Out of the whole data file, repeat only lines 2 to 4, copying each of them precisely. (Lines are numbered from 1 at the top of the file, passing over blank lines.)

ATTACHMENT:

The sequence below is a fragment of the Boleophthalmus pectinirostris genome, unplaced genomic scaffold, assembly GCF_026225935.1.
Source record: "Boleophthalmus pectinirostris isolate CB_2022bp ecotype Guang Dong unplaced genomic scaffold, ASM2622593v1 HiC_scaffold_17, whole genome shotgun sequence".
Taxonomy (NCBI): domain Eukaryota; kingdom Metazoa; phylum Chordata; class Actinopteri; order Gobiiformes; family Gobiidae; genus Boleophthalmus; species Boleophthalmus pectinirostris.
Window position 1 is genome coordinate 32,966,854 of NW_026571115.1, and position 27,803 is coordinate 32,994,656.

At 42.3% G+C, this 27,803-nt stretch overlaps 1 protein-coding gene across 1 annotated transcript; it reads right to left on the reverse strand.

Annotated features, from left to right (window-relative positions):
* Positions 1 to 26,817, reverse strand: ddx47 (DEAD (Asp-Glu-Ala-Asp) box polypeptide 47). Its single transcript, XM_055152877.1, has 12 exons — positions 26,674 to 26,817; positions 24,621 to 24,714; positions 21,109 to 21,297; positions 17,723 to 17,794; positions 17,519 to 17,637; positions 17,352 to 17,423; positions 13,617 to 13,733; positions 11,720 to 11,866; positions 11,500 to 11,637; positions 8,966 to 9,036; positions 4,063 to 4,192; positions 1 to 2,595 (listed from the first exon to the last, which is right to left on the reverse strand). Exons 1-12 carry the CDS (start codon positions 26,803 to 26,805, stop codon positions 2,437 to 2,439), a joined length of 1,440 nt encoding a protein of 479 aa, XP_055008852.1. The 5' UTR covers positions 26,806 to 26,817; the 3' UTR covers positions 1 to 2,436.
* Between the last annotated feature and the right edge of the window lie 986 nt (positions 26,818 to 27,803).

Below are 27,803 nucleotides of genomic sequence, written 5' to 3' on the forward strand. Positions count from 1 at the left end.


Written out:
Source record: "Boleophthalmus pectinirostris isolate CB_2022bp ecotype Guang Dong unplaced genomic scaffold, ASM2622593v1 HiC_scaffold_17, whole genome shotgun sequence".
Taxonomy (NCBI): domain Eukaryota; kingdom Metazoa; phylum Chordata; class Actinopteri; order Gobiiformes; family Gobiidae; genus Boleophthalmus; species Boleophthalmus pectinirostris.
Window position 1 is genome coordinate 32,966,854 of NW_026571115.1, and position 27,803 is coordinate 32,994,656.